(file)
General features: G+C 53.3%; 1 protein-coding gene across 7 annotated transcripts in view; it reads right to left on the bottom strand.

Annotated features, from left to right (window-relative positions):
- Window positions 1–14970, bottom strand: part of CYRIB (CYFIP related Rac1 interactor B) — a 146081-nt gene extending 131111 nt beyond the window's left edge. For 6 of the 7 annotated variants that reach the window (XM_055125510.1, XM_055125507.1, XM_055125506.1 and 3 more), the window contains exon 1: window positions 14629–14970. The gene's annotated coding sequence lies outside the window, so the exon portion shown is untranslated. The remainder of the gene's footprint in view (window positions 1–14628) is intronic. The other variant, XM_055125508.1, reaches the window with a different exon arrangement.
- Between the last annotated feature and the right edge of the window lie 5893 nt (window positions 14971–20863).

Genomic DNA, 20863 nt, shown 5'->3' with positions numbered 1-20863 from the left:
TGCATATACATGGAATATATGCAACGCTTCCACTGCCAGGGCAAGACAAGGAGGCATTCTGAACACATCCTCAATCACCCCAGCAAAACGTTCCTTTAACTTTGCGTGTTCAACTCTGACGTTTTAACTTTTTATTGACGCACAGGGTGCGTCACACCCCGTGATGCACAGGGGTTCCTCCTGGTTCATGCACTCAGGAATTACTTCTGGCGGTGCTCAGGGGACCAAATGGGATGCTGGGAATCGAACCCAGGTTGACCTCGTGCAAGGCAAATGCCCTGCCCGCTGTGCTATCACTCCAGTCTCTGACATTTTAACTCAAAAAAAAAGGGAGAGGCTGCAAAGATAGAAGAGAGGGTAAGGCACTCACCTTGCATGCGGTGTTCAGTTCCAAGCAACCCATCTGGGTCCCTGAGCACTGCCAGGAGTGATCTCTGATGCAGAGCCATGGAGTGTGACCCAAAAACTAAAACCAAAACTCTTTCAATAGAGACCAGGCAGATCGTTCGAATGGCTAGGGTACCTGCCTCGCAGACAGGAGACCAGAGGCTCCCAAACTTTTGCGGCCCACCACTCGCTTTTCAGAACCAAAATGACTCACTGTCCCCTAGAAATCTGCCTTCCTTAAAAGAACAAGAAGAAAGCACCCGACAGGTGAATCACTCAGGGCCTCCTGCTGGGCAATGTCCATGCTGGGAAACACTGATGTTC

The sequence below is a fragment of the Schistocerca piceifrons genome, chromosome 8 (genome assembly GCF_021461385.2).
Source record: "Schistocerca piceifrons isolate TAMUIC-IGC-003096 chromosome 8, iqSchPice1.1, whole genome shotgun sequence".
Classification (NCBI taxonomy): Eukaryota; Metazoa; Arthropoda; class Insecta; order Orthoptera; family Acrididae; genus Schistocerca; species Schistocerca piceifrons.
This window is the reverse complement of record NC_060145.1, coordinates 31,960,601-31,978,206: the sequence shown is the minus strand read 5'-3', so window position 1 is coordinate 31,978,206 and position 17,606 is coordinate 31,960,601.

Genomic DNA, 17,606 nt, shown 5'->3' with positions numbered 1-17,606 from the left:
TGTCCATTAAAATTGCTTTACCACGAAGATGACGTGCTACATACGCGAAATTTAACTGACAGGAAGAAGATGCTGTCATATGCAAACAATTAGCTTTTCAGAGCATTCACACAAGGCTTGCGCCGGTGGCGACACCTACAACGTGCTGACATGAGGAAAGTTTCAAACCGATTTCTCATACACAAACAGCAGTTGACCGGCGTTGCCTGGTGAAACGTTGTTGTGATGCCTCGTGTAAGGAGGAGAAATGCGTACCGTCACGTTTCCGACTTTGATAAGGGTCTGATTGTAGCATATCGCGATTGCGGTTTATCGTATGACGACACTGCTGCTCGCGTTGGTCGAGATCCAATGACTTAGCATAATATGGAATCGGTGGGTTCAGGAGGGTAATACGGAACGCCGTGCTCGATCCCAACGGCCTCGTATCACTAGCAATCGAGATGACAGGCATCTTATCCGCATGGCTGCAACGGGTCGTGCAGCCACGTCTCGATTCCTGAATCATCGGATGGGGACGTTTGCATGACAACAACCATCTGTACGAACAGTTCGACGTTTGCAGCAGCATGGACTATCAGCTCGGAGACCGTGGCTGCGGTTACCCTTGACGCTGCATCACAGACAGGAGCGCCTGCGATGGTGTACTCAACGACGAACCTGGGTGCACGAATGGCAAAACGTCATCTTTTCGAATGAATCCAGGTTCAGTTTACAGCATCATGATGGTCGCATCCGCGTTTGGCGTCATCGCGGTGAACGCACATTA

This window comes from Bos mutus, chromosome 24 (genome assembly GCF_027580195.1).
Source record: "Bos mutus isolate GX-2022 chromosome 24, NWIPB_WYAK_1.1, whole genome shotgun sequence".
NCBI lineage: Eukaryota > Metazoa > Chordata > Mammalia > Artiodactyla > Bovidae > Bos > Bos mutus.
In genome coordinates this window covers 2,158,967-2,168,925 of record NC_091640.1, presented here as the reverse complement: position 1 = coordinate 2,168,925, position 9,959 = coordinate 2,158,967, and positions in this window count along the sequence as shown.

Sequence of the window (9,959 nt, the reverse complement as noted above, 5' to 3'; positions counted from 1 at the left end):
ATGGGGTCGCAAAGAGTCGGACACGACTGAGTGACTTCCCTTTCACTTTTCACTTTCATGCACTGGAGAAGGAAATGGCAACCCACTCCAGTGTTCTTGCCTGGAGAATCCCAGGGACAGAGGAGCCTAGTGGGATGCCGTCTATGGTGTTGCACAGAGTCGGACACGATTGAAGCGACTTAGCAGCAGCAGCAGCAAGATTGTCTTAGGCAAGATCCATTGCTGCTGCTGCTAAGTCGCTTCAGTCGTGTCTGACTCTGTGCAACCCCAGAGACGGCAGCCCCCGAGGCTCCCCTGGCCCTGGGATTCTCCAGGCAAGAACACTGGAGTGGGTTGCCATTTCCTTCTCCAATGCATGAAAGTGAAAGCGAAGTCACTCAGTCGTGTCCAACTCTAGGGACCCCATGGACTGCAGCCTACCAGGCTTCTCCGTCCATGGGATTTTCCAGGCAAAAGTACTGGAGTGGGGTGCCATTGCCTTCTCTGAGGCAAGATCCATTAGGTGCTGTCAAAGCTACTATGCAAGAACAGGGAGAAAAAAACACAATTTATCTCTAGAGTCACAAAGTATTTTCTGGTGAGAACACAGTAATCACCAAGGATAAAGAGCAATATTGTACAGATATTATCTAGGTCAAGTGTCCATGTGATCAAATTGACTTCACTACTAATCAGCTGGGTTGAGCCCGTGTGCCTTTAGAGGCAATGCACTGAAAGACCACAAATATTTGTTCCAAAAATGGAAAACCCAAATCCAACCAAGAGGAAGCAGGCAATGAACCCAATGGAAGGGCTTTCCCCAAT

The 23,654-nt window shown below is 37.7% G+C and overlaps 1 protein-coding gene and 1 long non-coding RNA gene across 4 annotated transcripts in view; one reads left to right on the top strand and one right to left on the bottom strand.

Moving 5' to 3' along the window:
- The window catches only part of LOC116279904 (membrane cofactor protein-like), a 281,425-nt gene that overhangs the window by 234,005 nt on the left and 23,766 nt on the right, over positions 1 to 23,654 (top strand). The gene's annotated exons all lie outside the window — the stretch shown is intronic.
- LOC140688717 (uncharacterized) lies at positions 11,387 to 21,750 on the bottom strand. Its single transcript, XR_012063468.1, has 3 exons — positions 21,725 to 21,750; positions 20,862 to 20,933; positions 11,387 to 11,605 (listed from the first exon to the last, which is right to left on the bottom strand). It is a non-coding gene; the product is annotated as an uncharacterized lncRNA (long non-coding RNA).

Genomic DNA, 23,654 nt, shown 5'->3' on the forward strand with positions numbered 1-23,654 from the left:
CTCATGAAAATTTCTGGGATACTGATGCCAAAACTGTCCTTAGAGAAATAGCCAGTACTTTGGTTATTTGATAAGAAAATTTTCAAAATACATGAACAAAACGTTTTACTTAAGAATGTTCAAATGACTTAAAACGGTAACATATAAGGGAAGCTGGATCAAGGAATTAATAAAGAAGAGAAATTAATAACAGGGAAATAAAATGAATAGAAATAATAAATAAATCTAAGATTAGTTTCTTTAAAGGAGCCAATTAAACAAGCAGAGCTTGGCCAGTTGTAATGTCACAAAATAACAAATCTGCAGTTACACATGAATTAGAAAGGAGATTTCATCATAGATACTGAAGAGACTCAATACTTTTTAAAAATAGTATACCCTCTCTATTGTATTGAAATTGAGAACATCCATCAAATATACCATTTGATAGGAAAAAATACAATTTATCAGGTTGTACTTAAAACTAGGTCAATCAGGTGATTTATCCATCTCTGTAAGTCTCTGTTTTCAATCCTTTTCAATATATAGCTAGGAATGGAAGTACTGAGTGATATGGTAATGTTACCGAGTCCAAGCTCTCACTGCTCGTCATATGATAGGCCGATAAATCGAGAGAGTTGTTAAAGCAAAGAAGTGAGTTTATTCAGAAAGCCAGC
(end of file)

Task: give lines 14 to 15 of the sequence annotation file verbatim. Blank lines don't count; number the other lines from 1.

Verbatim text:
Source record: "Bos mutus isolate GX-2022 chromosome 24, NWIPB_WYAK_1.1, whole genome shotgun sequence".
NCBI lineage: Eukaryota > Metazoa > Chordata > Mammalia > Artiodactyla > Bovidae > Bos > Bos mutus.